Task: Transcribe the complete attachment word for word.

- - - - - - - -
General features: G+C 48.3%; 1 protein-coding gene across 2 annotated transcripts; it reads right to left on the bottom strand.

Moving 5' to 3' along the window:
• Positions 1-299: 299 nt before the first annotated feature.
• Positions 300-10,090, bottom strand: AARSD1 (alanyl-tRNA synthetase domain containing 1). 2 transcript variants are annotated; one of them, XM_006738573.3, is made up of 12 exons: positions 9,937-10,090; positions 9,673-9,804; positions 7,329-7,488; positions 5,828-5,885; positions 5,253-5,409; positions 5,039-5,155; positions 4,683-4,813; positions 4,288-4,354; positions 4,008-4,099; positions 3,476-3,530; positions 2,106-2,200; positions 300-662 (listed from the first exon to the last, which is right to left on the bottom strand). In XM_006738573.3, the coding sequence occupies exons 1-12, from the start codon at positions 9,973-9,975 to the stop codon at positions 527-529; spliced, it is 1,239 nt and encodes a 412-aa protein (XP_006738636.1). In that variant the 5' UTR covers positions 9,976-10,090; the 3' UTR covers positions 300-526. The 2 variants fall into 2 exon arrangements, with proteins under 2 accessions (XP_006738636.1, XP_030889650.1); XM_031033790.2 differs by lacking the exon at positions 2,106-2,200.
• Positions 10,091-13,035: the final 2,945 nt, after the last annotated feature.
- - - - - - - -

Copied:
General features: G+C 48.3%; 1 protein-coding gene across 2 annotated transcripts; it reads right to left on the bottom strand.

Moving 5' to 3' along the window:
• Positions 1-299: 299 nt before the first annotated feature.
• Positions 300-10,090, bottom strand: AARSD1 (alanyl-tRNA synthetase domain containing 1). 2 transcript variants are annotated; one of them, XM_006738573.3, is made up of 12 exons: positions 9,937-10,090; positions 9,673-9,804; positions 7,329-7,488; positions 5,828-5,885; positions 5,253-5,409; positions 5,039-5,155; positions 4,683-4,813; positions 4,288-4,354; positions 4,008-4,099; positions 3,476-3,530; positions 2,106-2,200; positions 300-662 (listed from the first exon to the last, which is right to left on the bottom strand). In XM_006738573.3, the coding sequence occupies exons 1-12, from the start codon at positions 9,973-9,975 to the stop codon at positions 527-529; spliced, it is 1,239 nt and encodes a 412-aa protein (XP_006738636.1). In that variant the 5' UTR covers positions 9,976-10,090; the 3' UTR covers positions 300-526. The 2 variants fall into 2 exon arrangements, with proteins under 2 accessions (XP_006738636.1, XP_030889650.1); XM_031033790.2 differs by lacking the exon at positions 2,106-2,200.
• Positions 10,091-13,035: the final 2,945 nt, after the last annotated feature.